Because of unavoidable circumstances which make it impossible for him to keep the cat, he drives Nano to several possible homes in the hopes of finding a new owner. But, we know that neither one wants to leave the other. And, as Saturo’s character becomes revealed through the interactions between him and his friends, a mounting sorrow grows in my heart.

It is the longest time I have ever taken to read a book which is less than 300 pages. I set it down to let my feelings subside a bit until I can pick it up again…

My students gave me a tissue box decorated to look like the book Charlotte’s Web one year. “Because you always cry when you read it,” they said.

Perhaps the best books about people and animals are like that.

(Thanks to Penguin Random House for my copy of The Traveling Cat Chronicles.)

Mailbox Monday: Four I Am Eager to Read

Children of The Cave is published by Peirene Press. It is the winner of the 2017 Finnish Savonia Literature Prize and the Kuvastaja prize for the best Finnish Fantasy Novel. It is described as, “A Gothic Victorian tale about forest children, which address the limits of science and faith…written as a diary this postmodern, ethical narrative asks questions about how we encounter the ‘other’.”

The Nocilla Trilogy includes Nocilla Dream, Nocilla Exprience, and Nocilla Lab published by Farrar, Straus and Giroux on February 19, 2019. It I has been translated from Spanish, and is described as “a shot to the heart of the traditional novel.” ~J. Ernesto Ayala-Dip, Babelia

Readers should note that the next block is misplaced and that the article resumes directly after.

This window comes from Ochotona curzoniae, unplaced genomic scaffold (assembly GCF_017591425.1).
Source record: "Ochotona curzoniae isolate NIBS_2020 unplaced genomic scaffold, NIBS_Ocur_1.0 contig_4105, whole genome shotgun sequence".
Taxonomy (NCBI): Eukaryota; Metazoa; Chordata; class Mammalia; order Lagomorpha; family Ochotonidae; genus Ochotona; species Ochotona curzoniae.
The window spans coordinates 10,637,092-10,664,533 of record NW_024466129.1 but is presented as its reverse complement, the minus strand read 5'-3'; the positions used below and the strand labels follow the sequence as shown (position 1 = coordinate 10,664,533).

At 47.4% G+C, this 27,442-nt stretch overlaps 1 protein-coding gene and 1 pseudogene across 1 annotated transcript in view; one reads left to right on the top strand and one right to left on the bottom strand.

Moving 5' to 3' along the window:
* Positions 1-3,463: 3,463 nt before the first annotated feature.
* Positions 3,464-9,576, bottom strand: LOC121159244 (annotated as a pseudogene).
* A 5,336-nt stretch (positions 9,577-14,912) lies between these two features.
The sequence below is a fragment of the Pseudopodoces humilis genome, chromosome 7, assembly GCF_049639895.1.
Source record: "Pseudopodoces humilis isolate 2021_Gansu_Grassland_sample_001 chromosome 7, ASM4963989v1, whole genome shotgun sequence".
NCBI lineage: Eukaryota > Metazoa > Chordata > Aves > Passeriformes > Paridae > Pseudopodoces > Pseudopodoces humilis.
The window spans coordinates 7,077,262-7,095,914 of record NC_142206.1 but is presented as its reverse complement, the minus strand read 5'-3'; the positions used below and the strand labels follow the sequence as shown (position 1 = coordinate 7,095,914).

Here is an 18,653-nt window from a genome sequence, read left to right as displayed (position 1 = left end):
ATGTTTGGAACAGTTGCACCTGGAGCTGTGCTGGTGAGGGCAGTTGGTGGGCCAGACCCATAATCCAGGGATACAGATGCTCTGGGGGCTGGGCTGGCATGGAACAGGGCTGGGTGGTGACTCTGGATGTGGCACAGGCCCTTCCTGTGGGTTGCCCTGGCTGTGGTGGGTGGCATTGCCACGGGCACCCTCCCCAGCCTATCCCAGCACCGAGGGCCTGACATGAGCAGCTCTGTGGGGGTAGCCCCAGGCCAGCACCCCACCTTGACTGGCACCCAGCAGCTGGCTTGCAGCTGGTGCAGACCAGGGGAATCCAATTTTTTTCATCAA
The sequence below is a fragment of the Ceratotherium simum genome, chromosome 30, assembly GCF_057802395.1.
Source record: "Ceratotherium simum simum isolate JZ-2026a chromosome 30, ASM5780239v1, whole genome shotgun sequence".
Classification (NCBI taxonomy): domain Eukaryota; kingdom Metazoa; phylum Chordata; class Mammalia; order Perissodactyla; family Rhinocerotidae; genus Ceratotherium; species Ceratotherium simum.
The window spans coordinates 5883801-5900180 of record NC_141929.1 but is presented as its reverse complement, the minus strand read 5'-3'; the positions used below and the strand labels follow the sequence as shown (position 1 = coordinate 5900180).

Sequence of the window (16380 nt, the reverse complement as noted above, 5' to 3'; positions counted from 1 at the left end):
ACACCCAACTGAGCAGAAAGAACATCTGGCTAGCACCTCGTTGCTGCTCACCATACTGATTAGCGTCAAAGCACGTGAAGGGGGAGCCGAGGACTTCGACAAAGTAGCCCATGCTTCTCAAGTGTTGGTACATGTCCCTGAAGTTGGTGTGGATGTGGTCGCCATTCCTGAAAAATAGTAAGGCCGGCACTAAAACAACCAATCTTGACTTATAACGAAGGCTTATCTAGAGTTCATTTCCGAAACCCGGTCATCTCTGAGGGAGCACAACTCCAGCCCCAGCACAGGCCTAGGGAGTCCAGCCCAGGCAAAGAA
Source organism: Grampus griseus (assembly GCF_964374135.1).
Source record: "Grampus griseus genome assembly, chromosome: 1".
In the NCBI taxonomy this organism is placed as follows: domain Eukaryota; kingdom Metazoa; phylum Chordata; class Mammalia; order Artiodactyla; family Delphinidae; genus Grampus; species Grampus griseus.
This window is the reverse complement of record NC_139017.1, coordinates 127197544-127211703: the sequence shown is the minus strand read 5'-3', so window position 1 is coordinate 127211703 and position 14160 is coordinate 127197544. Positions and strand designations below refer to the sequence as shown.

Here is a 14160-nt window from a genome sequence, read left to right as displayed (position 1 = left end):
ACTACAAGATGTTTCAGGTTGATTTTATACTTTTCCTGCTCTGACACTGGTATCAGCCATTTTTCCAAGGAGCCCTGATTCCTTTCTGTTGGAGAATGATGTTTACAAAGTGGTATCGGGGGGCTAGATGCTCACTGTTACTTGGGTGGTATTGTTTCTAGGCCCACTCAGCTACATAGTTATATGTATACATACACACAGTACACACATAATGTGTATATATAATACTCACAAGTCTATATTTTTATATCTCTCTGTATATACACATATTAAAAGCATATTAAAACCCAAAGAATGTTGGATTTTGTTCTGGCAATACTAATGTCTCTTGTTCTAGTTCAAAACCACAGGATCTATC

The End of Loneliness has been translated from the German by Charlotte Collins, and was published on January 29, 2019 by Penguin Books. It spent over eighty weeks on Germany’s bestseller list, won the European Union Prize for Literature, and was selected as German independent bookstores’ favorite book of 2016. It has been translated into 27 languages, and is described as “a profoundly moving portrait of what can be lost and what can never be let go.”

Seventeen is a Japanese novel by Hideo Yokoyama, bestselling author of Six Four. It is described as “an investigative thriller set amid the after math of disaster.” It is, of course, something I will read for the Japanese Literature Challenge 12 which ends April 1, 2019.

More Mailbox Monday books can be found here.

Japanese Literature Challenge 12 (State of the Challenge #4)

Ally of Snow Feathers has read and reviewed Confessions by Kanae Minato.

Mel has read and reviewed The Tale of The House of Physics by Yoko Ogawa.

Nadia has read and reviewed The Lady Killer by Masako Togawa.

Somali Bookaholic has read and reviewed The End of The Moment We Had by Toshiki Okada

Tony has read three more Japanese works which can be found here:

Beyond the Sleepless Tossing of the Planets by Makoto Ōoka

Ōe and Beyond: Fiction in Contemporary Japan
– edited by Stephen Snyder and Philip Gabriel

Tokyo Ueno Station by Yū Miri

As for me, I am simply glad to have caught the flight from Ft. Meyers to O’Hare during the polar vortex. The flight before ours was cancelled, as was the flight after, but we were delivered safely to our destination.

I am halfway through The Traveling Cat Chronicles, a book I was certain would make me cry and then Terri confirmed it. As soon as I finish that (tomorrow), I will pick up The Pillow Book with Frances, Caroline, Deb, and Juliana. Do join us if you choose, as we take the month of February to read this Japanese classic.

Japanese Literature Challenge 12 (State of the Challenge #3)

32 Minutes has a review of Masks by Fumiko Enchi.

Tony has already read five Japanese books, as he likes to begin January with Japanese Literature. (An idea I find most appealing as well.) Find reviews to The End of The Moment We Had by Toshiki Okada, Unbinding The Pillow Book by Gergana Ivanova, Farewell, My Orange by Iwaki Kei, To The Spring Equinox and Beyond by Natsume Soseki, and Toddler-Hunting and Other Stories by Taeko Kōno.